Dimensional Analysis

17.7 Solving Problems with Dimensional Analysis

Video Dimensional Analysis- Fundamental Units - Relationships 13:22

Video Dimensional Analysis - example from Chemistry 16:43

Video Dimensional Analysis - example from Space Science 12:34

Chess is one of the most popular board games in the world, and is also one of the most complex. White opens the game by selecting any of 20 possible opening moves. Black counters with 20 possible moves, bringing the number of variants to 400 at the end of two moves (1 complete turn). The number grows rapidly as the game progresses: 3 moves - 8,902, 4 moves (2 complete turns) - 197,281, 5 moves - 4,865,609, 6 moves (3 complete turns) - 119,060,324. Thus, at the end of just 6 moves, there are nearly 120 million possible variants of the game! Expert chess players often plan three or four moves ahead, but certainly they cannot ponder all of the options! Instead of considering all scenarios, they focus on logical ones, dramatically increasing their efficiency and effectiveness. Chess masters develop heuristics, methods for directing their attention to reasonable options, while ignoring unreasonable ones. Rather than considering all options, they concentrate only on those that are more likely to produce favorable results. Chess players will not advance in the game until they develop good heuristics that allow them to discard unlikely variants and focus only on the likely ones.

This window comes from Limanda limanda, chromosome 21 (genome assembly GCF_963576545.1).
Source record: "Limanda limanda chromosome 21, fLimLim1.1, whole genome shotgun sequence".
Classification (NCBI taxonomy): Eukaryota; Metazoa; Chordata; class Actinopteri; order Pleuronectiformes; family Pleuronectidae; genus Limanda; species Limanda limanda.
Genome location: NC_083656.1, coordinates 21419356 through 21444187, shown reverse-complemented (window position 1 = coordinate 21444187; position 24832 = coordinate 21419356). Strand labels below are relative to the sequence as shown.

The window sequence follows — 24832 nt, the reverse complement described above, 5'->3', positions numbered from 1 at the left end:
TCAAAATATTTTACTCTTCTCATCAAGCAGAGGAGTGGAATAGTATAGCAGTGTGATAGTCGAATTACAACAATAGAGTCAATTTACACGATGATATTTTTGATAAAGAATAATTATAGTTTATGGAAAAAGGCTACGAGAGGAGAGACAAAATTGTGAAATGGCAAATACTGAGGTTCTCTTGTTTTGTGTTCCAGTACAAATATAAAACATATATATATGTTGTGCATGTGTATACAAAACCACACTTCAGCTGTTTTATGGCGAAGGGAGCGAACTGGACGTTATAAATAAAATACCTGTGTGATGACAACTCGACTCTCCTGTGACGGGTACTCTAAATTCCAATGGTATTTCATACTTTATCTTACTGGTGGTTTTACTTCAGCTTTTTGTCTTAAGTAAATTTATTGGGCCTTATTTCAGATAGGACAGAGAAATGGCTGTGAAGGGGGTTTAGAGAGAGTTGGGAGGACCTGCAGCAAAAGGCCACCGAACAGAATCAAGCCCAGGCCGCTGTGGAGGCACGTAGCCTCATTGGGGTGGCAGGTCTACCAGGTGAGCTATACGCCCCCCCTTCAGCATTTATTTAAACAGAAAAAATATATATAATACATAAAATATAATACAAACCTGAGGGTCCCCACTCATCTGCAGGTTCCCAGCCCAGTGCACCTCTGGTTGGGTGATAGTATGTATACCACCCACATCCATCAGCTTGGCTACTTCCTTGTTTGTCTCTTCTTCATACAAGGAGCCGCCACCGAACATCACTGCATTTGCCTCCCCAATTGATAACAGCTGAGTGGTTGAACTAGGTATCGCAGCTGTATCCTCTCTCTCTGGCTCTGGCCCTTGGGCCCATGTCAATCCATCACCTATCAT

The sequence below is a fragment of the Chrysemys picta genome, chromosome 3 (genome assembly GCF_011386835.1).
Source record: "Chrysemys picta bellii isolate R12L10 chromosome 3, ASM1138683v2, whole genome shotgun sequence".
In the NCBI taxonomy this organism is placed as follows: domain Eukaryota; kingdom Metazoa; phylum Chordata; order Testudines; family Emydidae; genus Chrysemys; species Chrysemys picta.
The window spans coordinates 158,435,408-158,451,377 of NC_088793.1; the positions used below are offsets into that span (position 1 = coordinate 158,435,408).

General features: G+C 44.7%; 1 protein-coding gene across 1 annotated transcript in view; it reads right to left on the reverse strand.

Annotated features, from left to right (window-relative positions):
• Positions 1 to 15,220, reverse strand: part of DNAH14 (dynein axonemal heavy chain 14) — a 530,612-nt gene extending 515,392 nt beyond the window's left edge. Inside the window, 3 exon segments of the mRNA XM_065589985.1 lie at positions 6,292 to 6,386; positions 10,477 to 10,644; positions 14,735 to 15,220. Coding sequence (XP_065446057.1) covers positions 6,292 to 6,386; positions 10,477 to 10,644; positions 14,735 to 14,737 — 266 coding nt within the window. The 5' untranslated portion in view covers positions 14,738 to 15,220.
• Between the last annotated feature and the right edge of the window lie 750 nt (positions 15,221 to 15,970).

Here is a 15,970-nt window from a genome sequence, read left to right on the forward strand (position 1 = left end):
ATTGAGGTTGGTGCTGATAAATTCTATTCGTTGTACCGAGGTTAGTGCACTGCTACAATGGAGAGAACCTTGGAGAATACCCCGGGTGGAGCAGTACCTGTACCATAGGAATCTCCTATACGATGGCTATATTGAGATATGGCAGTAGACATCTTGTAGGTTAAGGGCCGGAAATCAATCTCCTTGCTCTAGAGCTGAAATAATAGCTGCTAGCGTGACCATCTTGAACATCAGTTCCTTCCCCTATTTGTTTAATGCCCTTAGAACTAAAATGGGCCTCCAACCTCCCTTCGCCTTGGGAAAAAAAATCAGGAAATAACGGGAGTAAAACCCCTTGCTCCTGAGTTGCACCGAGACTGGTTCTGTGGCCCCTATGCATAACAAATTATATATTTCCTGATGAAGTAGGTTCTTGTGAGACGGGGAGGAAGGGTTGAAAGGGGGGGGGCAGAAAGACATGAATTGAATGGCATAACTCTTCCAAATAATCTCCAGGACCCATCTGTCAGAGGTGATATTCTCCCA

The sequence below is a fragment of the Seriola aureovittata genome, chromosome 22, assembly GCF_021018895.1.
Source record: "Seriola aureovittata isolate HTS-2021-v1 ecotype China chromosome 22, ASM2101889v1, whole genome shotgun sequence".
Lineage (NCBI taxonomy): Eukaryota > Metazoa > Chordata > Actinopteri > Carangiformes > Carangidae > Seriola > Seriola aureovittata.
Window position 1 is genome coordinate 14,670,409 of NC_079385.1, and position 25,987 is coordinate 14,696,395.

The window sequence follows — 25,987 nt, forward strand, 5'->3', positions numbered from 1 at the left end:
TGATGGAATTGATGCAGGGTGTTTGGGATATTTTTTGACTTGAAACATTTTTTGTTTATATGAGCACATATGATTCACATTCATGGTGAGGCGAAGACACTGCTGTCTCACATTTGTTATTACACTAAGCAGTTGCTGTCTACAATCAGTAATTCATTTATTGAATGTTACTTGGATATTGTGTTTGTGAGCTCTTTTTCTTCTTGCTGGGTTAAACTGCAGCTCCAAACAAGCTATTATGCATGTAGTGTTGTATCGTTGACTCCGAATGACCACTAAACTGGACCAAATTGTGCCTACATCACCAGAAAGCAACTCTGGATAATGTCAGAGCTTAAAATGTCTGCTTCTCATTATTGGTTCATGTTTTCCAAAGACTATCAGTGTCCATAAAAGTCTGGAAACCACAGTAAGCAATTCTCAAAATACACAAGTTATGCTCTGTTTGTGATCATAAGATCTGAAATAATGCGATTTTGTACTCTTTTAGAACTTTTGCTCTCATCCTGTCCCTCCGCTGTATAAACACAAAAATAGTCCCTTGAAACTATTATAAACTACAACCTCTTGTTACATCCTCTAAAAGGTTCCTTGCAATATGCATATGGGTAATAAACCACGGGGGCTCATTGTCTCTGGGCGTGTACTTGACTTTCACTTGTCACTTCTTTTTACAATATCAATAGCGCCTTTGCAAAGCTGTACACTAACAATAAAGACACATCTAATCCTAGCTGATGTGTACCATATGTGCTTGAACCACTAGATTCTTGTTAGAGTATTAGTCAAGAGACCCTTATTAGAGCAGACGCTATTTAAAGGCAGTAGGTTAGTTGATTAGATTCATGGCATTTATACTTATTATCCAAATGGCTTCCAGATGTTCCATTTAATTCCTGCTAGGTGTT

In a similar manner, scientists use problem-solving strategies that allow them to focus their attention on likely possibilities rather than all possibilities. Perhaps the most widely used problem-solving strategy is dimensional analysis (also know as unit analysis and factor-label method). Dimensional analysis allows you to set up the problem and check for logic errors before performing calculations, and allows you to determine intermediate answers in route to the solution. A student or scientist who does not use dimensional analysis is like a chess-player that has not learned key strategies of the game. He or she will spend an inordinate amount of time checking illogical possibilities, with no assurance that the steps taken are correct. Dimensional analysis involves five basic steps:

  • Unknown: Clearly specify the units (dimensions) of the desired product (the unknown). These will become the target units for your equation.
  • Knowns: Specify all known values with their associated units. It is often a good idea to draw a diagram of what you know about the situation, placing values with their units on the diagram.
  • Conversion factors and formulas: Specify relevant formulas and all conversion factors (with their units).